Tuesday, November 9, 2010

Narrow Dogs, Narrow Boats, and Narrow Escapes

     Earlier in the year I had heard an NPR (National Public Radio) commentary on Terry Darlington’s book, Narrow Dog to Carcassonne, about traveling on the French canals with his wife Monica and their whippet Jim. Darlington had a new book out called Narrow Dog to Indian River. I picked up the two books from Neill Public Library and devoured them in one evening. Suddenly I realized my web searches hadn’t touched on canals in other parts of Europe. Better to spend the waxing hours of the encroaching winter darkness searching the web for European canals than spend them with spoon to mouth disease and my old pal Haagen Daz.
     With Darlington's books in hand I searched the 'Net and found narrow boats and the canals of England. These boats are not plastic cruisers. They are stunning! Seven feet wide and thirty to seventy two feet long, most of them are beautifully painted works of art. While the canals of France have their charms, the waterways of England stirred something in me. A far off voice echoed the word, “Home.” Home??  Really??? Clearly grief, loss, and too much time spent Googling in the dark have driven me mad. I’ve never been to England and I don’t like to travel. Let me repeat this: “I don’t like to travel.” And why is that?
     I was six years old the summer of nineteen sixty three. After a late winter suffering through chicken pox, measles, and mumps I weighed all of thirty eight pounds; a tiny flaxen-haired doll with skinny arms and legs and large green eyes. My mother and Bill--the man who would become my step father--thought a month long vacation in Mexico was just the ticket to repair their fraying relationship. It would also be a great escape from Alaska’s short, mild suggestion of summer.
     We flew out to Seattle, Washington where Bill bought a new cream colored Volvo sedan. Driving south through Oregon and down into southern California, we passed palm trees and sandy beaches. I remember the San Diego Zoo. It was where the heat began to squeeze me in its fist. The animals were wildly fantastic to a child used to bison, bears, fox, and moose. I rode on a giant tortoise and laughed with delight at the long, black tongues of the giraffes.
      We drove southwest into Texas. This was in the day before seat belts and air conditioning. It was a hundred degrees Fahrenheit in the shade—literally--and probably one hundred and five in the car. The further south we traveled, the hotter it got; the hotter it got, the sicker I got. I vomited all my meals, crying for water, only to lose it shortly after draining my cup.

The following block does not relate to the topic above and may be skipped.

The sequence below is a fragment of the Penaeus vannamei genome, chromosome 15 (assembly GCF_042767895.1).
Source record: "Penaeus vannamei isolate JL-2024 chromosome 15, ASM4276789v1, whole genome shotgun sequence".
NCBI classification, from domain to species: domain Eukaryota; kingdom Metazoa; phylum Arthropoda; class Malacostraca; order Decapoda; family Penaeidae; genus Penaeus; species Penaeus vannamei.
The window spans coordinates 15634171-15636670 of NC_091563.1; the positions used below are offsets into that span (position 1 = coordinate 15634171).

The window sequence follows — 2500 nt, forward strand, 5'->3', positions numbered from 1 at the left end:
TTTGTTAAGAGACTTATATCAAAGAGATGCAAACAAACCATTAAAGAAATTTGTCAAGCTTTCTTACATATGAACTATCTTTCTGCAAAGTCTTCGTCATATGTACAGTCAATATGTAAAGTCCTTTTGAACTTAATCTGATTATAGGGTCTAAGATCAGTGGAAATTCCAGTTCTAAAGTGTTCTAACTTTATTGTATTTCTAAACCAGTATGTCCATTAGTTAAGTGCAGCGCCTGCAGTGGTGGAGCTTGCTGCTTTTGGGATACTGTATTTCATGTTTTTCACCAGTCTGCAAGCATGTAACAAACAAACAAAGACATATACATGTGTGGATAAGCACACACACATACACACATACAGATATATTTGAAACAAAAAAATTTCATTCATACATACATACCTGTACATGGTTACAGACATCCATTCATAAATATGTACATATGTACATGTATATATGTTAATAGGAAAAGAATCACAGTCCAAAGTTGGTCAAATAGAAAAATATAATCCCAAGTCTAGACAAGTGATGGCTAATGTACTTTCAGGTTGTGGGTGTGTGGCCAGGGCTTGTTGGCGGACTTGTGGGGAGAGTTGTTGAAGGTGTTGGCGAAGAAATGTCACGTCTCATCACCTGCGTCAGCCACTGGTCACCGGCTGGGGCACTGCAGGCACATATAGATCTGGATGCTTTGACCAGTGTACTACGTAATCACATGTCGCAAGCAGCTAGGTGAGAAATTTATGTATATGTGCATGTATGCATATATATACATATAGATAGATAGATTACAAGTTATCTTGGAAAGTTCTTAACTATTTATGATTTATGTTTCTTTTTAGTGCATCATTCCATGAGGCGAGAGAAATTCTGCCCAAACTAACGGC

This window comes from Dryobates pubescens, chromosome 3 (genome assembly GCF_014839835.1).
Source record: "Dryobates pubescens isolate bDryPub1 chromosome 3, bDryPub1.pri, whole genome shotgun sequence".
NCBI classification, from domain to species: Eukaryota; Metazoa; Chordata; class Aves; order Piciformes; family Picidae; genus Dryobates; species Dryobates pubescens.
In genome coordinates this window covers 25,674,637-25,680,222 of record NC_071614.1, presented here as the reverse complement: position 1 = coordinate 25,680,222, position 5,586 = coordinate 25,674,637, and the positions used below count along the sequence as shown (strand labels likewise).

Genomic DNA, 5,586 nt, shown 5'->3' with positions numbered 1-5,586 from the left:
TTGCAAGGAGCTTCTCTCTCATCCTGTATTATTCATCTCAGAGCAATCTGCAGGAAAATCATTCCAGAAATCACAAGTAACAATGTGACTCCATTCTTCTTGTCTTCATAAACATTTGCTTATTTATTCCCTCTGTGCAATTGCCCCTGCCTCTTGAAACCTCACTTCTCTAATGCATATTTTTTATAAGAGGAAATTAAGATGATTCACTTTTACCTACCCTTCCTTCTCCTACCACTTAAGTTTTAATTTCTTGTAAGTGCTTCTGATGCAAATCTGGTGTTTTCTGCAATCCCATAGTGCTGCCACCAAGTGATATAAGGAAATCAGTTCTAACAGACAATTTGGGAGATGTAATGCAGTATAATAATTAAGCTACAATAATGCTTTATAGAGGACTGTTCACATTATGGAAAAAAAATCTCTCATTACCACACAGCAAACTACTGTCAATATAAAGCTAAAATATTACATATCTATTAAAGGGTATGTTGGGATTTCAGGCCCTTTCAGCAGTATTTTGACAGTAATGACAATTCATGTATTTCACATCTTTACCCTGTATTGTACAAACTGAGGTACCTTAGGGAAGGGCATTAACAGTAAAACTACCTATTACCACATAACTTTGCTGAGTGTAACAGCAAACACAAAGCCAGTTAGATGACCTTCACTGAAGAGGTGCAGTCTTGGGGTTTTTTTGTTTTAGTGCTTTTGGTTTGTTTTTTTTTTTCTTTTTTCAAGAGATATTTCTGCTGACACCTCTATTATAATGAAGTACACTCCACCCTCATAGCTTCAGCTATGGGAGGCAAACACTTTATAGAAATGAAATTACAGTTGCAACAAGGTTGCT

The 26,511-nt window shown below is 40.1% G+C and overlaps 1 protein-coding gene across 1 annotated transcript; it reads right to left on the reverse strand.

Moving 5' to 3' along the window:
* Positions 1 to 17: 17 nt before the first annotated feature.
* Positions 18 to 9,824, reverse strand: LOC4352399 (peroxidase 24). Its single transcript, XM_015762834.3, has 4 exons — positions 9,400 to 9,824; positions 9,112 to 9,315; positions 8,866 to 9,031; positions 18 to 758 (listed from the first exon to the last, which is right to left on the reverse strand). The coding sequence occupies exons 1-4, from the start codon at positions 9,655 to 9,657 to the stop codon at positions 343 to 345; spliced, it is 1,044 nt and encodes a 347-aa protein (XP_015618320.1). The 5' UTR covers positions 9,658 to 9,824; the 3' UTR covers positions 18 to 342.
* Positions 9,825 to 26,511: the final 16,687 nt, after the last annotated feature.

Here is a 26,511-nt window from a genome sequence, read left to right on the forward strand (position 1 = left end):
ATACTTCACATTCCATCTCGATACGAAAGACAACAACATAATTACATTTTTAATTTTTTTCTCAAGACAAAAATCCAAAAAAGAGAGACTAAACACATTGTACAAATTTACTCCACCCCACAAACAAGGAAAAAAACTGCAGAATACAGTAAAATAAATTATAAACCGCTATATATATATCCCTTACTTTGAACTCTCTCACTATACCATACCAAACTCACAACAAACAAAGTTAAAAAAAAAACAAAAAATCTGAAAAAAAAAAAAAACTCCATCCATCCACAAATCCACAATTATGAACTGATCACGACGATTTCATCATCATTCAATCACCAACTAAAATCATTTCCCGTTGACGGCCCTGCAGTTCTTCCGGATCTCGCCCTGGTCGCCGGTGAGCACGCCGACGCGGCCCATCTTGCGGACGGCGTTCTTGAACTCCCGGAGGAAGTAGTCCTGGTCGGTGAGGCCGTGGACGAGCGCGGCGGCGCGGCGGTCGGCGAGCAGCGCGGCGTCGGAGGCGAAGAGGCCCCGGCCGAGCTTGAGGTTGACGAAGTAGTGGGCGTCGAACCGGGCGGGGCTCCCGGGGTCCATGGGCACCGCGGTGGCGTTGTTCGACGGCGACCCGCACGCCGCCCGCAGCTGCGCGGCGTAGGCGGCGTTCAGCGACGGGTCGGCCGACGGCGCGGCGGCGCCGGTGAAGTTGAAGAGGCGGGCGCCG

We made it to Mexico City where I fainted in a fancy restaurant. I also remember the doctor who called on our room and examined me. His hands were lovely; long fingered, brown skinned, and cool.  I recall him telling my mother,
     “Your child, she is sick from the heat. I think this little one cannot tolerate it and you must take her north right away to a cooler climate or else we will have to bring her to the hospital. She has lost a lot of weight and she will not last much longer here. It is very serious heat stroke.”
     Mother and Bill took turns driving and sleeping; the car ate up the highway at eighty miles an hour. Volvos in those days had a small compartment behind the back seat, under the curved rear window. It was there I slept, curled up in a fetal position four days and nights, passing the long, dreamless miles of insufferable heat. I recall waking once when we stopped for gas somewhere in the desert north of Mexico City. I opened my eyes and looked up to the curved window and the bright, blue sky. Three old abuelas were bent over the back window staring in at me in amazement, their skin brown and folded with wrinkles, eyes black with wonder and surprise. Wizened faces framed by scarves of dark lace, the women whispered softly, “Ang-hel! Ang-hel!” They thought I was an angel like the ones seen on the tops of Christmas trees and carved in bas relief on cathedral walls.
     The further North we traveled, the cooler the weather grew. By the time we reached Montana my appetite returned. In Canada I finally began laughing again. My body remembers every torturous, sweating, life sucking mile of that trip. I still associate travel with high speed, heat, vomiting, and loss of self control.
     I suspect my liking of small, cozy spaces is also a leftover of the ill-fated Mexico trip. The Volvo’s back cubby was small and safe. After we returned home I refused to sleep in a bed. I could only fall asleep by climbing into the black fabric fold attached to the sofa bed in which Mother and Bill slept. During the day it covered the metal hinges when the sofa was folded up. At night this fabric sling hung down underneath-- a small, dark hammock of safety.
    In the October darkness of the present moment my heart was absolutely taken by the British Narrow boats. They are form and function wrapped in art and history. I think to myself that a Narrow boat is the best of all worlds! A self contained miniature version of a homesteader’s cabin traveling at a top speed of four miles per hour. I am knocked sideways by my sense of surprise and delight.


  1. Still got me hooked.
    Don`t write so much in one go, keep them all on the edge of their seats.
    MGM made contact for film rights yet?

  2. I am an inveterate overachiever--and you are right love--I shall scale back to posting once a week. No calls from MGM yet. Perhaps Miramax will bite?
    Love Jaq XXX

  3. I think they both should then they can war over who gets the rights and you get to pick the best price!!

    Great job mom I love you to the moon and back again!